What is your take on the rule? Should it be changed?
I do not think that a parent or student-athlete should be negotiating directly with the seasoned negotiators of a professional team. An attorney should handle those negotiations. If the student-athlete and the professional team do not reach an agreement, the student-athlete should be free to compete collegiately. Also, it is problematic that the NCAA limits the extent to which an attorney can advocate on behalf of his or her client, an issue that was discussed in Oliver v. NCAA.
I know you are a leader in student-athlete rights. What rights do they have to seek advice and make informed decisions?
Student-athletes have some rights to seek advice under NCAA rules, but one could argue there are too many restrictions placed upon them. Ultimately, college careers are short and student-athletes find it more beneficial to play within the existing rules rather than challenge them.
The so-called “hockey exemption” is interesting. Could the NCAA start enforcing its rules on hockey at any time or is there some legal mechanism by which the accepted practice trumps the rules on the books?
I don’t think there is a hockey exemption so much as a lack of reporting. It is my understanding that the NCAA investigates allegations that are reported by its members, conferences and others, but is not proactively working to uncover violations. If a student-athlete makes a promise to an agent to hire that agent when the student-athlete turns pro, who is going to report that to the NCAA? The student-athlete won’t, because he or she could lose eligibility. The agent typically won’t report it, as the agent would be in violation of NCAA rules and perhaps anti-agent laws. A professional team that negotiates with an agent may not report it either, as it might eliminate their chances of signing the student-athlete. The case of Oliver v. NCAA is interesting in this regard, as Oliver’s former attorney-agents reported him once he decided to use a different agent.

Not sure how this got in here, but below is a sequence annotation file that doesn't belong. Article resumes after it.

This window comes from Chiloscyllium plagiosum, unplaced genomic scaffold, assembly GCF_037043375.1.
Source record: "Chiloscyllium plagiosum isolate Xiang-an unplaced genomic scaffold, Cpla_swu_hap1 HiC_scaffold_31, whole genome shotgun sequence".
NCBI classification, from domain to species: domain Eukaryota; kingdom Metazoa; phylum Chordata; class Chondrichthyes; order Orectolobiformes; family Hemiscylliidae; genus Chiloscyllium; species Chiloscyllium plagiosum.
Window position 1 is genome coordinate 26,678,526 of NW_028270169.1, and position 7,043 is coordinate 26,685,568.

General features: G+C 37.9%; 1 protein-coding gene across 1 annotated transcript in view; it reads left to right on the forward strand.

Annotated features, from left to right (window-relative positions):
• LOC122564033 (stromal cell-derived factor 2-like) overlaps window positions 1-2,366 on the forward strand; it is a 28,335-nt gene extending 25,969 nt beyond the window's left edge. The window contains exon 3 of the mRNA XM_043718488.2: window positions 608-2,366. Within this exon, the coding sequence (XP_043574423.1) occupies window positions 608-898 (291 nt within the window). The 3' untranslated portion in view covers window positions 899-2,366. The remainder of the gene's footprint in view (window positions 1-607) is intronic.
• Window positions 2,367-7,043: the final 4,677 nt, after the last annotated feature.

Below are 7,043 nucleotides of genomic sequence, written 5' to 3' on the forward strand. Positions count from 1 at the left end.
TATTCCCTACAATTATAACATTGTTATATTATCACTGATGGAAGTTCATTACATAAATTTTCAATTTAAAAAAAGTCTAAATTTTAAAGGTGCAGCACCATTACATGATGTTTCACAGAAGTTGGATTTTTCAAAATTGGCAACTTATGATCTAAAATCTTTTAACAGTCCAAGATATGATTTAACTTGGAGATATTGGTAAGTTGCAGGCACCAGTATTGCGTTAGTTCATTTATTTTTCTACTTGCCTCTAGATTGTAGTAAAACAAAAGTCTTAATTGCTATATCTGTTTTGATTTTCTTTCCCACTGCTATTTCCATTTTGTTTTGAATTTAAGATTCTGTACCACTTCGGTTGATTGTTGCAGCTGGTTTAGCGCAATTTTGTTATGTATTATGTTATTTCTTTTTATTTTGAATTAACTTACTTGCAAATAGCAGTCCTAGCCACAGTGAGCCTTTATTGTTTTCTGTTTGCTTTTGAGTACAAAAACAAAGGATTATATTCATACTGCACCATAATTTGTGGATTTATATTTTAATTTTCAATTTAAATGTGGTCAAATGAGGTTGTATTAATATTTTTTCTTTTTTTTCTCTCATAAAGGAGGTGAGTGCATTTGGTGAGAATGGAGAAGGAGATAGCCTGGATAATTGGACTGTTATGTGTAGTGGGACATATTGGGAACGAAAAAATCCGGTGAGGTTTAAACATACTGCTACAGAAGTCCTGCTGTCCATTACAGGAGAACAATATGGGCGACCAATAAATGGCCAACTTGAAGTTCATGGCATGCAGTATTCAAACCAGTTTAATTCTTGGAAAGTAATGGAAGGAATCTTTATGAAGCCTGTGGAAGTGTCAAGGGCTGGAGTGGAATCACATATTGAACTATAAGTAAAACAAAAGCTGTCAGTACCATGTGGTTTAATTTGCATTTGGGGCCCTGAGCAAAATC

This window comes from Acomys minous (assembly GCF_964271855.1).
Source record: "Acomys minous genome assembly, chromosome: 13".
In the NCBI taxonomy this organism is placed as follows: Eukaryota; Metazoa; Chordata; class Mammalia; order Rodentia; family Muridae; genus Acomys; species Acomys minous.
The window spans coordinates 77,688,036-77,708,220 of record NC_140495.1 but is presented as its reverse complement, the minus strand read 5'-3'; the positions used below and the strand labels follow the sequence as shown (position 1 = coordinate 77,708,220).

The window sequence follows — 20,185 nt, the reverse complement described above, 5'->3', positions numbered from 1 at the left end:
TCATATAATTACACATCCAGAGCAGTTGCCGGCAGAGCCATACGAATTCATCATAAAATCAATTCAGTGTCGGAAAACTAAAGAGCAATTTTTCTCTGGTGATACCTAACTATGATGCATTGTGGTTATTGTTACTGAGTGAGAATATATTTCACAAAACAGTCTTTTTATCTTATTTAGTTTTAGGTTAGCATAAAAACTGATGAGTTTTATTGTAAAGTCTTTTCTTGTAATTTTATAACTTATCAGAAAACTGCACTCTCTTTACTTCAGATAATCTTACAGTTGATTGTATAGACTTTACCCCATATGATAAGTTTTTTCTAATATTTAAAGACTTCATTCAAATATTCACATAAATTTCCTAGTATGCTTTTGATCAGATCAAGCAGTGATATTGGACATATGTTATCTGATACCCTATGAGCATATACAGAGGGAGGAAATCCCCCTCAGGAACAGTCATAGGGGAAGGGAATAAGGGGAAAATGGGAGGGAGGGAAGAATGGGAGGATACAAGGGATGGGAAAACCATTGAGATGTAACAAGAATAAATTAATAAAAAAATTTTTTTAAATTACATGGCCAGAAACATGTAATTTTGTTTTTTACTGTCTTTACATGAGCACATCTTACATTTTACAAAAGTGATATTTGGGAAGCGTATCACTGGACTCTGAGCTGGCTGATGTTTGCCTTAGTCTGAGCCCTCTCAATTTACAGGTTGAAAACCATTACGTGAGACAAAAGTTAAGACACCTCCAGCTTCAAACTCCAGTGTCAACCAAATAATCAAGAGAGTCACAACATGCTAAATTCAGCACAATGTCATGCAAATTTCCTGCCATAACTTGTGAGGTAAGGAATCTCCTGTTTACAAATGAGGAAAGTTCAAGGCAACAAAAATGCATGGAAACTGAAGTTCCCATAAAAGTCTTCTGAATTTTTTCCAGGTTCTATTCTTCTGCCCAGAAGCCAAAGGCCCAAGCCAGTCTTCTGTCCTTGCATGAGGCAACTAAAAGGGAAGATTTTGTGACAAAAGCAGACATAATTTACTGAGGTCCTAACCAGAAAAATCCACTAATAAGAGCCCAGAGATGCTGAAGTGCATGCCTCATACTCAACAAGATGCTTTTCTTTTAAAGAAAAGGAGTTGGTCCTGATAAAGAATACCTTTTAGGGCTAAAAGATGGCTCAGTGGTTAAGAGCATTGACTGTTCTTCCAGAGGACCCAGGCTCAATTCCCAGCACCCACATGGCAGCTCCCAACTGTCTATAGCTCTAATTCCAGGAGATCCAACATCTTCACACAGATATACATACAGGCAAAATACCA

I’ve noticed the growth of sports consulting agencies that supposedly help high school students navigate the recruiting process. How does that not violate the anti-agent rules?
These agencies typically do not market an athlete’s services in exchange for compensation. If an agency receives compensation for placing a student-athlete at a particular school as a recipient of financial aid, there would be a violation of NCAA rules.
Is there a danger to college athletes that get free advice from an agent expecting that to turn into a paid, professional relationship who then end up signing with a different agent? Could they be sued by the first agent?
First, there is danger that the student-athlete could be deemed ineligible if there is a promise of future representation. Second, an agent could claim an oral or implied contract with a student-athlete for representation once the athletes turns pro. But there is minimal risk for the student-athlete, because an agent would effectively admit breaking NCAA rules as well as certain agent laws that may be in existence in a particular state.